I'm back today after three days "on the Cape" with family and friends. We planned a work weekend to transition a grandparental cottage into a more family friendly abode. Other plans snuck their way in of course, as should happen when it comes to a long weekend near water.
We painted the living room. Fresh white walls make you realize it's time to wash the windows. We unearthed 50 or more bars of soap (hidden in the bathroom for some anticipated post-depression soap shortage) and many other hoarded treasures, we dusted, we dust-binned things, we stood back and surveyed our work.
I played on the beach, I collected too many rocks. I stared at water a lot. I lay belly down with my nose at the bow of the boat the whole way out to open ocean and back, absorbing as much salty wind and sunshine as I could. We made a sand castle and caught fish for the moat, just to watch it all disappear under water. Yesterday, I was able to lie on my back in the bay, and rock in the swells as the tide came in. Lovely. I've decided to be a sea otter when I grow up.
Wildlife abounded - a flicker yelled from the old TV antenna on the cottage, we freed a fat and greedy chipmunk from the bird feeder, and saw a huge pod of seals from the boat. Horseshoe crabs suffered the indignity of being picked up and ogled, hermit crabs tickled their way across our palms.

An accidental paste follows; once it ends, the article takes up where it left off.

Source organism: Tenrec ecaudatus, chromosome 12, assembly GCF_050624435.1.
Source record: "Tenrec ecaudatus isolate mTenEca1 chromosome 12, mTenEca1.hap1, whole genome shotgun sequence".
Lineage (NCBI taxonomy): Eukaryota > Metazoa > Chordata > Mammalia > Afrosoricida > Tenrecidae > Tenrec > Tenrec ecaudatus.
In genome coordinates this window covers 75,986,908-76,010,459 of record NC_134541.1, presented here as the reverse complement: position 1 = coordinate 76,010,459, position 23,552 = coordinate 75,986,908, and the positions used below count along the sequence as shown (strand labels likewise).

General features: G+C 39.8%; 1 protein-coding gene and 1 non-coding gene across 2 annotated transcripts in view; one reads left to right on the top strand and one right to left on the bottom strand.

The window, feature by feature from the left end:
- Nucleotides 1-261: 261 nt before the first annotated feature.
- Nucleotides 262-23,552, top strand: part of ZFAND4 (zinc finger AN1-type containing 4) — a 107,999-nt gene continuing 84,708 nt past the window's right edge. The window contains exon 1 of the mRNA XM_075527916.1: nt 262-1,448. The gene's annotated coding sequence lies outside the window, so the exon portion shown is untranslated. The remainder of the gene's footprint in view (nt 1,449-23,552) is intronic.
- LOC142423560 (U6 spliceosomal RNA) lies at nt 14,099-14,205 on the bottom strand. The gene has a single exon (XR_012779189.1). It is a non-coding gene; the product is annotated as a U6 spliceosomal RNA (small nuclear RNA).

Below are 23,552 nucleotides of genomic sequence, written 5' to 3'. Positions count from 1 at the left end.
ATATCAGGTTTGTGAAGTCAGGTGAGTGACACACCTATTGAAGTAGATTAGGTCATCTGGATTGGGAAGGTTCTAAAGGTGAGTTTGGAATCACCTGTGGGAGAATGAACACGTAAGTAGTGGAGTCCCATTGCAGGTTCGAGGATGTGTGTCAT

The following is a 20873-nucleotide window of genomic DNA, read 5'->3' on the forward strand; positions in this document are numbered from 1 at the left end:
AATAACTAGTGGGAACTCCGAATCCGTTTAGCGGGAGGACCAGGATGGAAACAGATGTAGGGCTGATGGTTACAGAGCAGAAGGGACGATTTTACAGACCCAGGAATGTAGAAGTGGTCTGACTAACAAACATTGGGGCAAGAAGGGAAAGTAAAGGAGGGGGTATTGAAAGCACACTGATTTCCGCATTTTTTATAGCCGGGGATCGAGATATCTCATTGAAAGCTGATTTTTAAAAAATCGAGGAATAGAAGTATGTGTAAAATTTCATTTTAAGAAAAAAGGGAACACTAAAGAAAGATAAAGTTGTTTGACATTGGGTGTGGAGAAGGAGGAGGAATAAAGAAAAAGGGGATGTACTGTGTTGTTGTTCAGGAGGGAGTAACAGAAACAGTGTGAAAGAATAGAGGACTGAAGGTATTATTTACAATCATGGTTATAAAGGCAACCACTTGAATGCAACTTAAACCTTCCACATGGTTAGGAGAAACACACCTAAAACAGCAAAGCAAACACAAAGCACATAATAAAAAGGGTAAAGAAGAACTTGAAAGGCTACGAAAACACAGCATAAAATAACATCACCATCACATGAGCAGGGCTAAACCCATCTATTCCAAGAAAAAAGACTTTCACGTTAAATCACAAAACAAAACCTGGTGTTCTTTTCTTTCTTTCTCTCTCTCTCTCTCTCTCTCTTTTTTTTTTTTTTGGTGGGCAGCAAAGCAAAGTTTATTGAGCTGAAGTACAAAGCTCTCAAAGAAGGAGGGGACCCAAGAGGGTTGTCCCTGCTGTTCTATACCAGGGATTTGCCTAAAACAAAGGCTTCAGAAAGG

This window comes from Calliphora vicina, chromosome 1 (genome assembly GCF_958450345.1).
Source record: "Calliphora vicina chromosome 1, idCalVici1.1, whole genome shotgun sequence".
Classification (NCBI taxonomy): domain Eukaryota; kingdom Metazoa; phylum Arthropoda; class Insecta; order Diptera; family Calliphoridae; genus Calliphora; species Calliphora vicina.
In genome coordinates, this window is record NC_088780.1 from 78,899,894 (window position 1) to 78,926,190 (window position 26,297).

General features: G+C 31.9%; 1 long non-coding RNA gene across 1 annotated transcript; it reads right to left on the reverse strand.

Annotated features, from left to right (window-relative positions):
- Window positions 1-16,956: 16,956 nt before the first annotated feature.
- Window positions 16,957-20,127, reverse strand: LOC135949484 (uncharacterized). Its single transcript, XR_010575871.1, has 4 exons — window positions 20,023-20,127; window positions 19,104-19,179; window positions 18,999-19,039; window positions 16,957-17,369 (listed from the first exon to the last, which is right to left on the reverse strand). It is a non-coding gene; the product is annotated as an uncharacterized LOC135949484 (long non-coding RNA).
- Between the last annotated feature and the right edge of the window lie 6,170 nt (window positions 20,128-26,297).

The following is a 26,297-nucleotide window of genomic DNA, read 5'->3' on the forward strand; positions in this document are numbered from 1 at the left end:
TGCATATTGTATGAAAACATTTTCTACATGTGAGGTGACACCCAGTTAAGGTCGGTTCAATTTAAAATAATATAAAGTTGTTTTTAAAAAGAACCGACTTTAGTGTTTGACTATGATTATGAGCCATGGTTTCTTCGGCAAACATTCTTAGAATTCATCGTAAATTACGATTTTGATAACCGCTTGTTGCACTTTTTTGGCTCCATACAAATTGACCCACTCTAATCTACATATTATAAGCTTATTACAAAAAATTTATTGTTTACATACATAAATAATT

A home cooked lobster dinner was the capstone to our work and play, followed by a walk down to the bay to see a gold and pink streaked sunset at low tide.
After two days of beach time and an entire afternoon on a boat, I still haven't adjusted to solid ground. I almost hope I don't. Three days seemed like more after being cradled by water with the wind in my face. Much like I remember my childhood summers, with days that stretched out long enough to fit everything, and being deliciously tired when I hit the pillow.
P.S. Disaster averted by Alex who caught me fishing my bagel out of the toaster with a butter knife over the weekend. He asked me if I remembered the game "Operation". I did, and I also remembered being quite bad at it. I let him wrangle my bagel. Alex will make a good Dad - he was very calm, so as not to startle me and initiate electrical mayhem. We unearthed wooden toast tongs in the sugar jar (part of the secret code storage system devised by grandparents), and those sit quietly next to the toaster now - a reminder that I might not be as coordinated (or as lucky) as I hope I am when I pull something like that.